(Ottawa) Finance Minister Chrystia Freeland is staying the course on increasing the tax rate for capital gains despite criticism. She tabled a motion on Monday and not a bill in the hope that this measure will be adopted quickly.

Ms. Freeland, who also serves as Deputy Prime Minister, defended herself from trying to corner the Conservatives by separating the capital gains provisions from the implementation bill from other measures in the last federal budget, but at the same time she invited voters to pay attention to the vote on this issue.

“Pay attention to the MPs who will vote against these changes and think about their motivations,” she said at a press conference. Pay attention to those who defend a tax system that favors the wealthy, to those who oppose greater tax fairness for everyone, to those who want millionaires to make a big profit on their investments to pay less tax than a teacher or a nurse, a carpenter or a plumber. »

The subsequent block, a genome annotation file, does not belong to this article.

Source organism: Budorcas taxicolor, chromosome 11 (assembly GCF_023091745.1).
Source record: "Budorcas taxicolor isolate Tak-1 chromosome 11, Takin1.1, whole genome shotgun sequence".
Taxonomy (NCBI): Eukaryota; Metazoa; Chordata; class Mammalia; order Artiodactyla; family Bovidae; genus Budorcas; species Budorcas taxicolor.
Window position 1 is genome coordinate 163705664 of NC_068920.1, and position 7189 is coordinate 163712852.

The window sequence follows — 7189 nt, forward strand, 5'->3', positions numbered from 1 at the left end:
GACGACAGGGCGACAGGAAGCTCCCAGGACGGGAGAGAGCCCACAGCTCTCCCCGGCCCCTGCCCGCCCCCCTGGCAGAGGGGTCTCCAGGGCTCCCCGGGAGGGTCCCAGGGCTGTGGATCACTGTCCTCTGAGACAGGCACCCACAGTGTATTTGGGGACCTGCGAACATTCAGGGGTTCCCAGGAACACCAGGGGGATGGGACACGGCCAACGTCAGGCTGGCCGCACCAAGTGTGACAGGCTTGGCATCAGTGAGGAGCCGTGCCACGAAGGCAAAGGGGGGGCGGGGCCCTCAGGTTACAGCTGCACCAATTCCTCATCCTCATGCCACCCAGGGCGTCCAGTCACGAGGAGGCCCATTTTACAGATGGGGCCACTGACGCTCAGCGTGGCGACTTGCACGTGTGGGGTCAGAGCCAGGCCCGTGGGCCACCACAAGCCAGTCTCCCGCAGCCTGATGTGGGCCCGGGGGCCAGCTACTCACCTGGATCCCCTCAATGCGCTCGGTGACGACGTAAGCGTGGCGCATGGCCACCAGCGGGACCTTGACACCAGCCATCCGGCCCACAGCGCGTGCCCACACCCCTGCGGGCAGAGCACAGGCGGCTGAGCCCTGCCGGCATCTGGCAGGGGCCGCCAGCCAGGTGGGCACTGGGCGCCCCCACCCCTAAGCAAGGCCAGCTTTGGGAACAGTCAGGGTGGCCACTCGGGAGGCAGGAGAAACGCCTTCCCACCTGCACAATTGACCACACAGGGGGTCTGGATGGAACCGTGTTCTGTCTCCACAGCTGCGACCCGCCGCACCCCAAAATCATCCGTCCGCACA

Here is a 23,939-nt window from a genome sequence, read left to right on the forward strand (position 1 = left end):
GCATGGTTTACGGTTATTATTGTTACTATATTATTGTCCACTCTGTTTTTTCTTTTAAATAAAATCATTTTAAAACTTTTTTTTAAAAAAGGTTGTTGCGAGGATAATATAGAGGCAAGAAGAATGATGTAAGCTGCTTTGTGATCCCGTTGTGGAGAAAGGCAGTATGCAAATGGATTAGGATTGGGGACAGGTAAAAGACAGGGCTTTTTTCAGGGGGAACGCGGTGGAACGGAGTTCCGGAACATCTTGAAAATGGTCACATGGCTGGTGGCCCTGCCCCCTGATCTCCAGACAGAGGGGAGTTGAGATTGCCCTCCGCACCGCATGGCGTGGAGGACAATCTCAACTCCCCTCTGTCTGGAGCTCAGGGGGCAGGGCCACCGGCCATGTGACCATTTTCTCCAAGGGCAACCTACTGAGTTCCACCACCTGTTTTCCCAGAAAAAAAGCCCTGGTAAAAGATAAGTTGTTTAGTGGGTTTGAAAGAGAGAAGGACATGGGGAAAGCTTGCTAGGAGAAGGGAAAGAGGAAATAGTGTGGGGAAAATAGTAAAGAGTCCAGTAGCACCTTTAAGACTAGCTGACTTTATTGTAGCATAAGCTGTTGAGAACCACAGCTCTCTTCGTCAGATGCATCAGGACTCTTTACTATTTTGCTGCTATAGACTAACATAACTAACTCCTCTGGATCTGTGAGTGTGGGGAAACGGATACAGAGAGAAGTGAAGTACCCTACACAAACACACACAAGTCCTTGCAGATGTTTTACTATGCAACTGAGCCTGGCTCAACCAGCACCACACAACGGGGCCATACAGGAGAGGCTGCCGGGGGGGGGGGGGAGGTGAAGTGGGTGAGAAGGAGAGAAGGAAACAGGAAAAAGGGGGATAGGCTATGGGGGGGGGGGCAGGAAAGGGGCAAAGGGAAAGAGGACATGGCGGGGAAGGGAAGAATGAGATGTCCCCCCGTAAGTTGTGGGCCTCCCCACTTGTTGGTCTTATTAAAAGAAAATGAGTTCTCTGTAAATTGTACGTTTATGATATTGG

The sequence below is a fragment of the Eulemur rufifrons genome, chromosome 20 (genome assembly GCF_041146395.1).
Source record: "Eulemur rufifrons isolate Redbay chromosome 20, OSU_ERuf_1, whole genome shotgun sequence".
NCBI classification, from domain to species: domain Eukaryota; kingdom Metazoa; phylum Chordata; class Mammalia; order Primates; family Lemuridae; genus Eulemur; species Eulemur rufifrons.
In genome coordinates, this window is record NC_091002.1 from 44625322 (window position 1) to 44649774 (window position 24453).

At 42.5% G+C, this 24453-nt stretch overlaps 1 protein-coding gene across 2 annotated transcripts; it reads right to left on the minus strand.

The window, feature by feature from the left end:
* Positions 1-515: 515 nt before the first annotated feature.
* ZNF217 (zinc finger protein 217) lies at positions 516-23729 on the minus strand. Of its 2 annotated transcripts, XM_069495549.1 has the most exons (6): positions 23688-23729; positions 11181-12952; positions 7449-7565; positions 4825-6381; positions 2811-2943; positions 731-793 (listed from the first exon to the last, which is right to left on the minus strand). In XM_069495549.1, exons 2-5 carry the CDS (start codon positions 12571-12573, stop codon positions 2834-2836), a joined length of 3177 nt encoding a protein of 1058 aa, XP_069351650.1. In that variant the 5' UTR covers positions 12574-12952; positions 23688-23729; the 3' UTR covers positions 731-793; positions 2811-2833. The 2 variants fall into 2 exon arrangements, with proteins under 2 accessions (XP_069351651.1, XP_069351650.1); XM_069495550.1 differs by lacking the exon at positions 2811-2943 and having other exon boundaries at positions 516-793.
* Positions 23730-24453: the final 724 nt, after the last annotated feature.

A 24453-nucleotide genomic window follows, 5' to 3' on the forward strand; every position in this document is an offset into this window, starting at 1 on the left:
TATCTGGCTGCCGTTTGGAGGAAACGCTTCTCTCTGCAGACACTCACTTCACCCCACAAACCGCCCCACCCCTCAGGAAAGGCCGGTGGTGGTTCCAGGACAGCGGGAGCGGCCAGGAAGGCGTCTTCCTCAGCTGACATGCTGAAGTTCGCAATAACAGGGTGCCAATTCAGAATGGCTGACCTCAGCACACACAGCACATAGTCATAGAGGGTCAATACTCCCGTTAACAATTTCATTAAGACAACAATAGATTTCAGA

In her latest budget, Minister Freeland announced that the inclusion rate – the taxable portion of the capital gain – will increase from 50% to 66% if this gain exceeds $250,000 in a year. She estimates that this measure should generate 19.4 billion over five years and plans to use it to finance the construction of 4 million homes. It is due to come into force on June 25.

The government estimates that this change will affect some 40,000 people and 307,000 companies. It has attracted criticism from doctors and entrepreneurs who feel they have been unfairly penalized.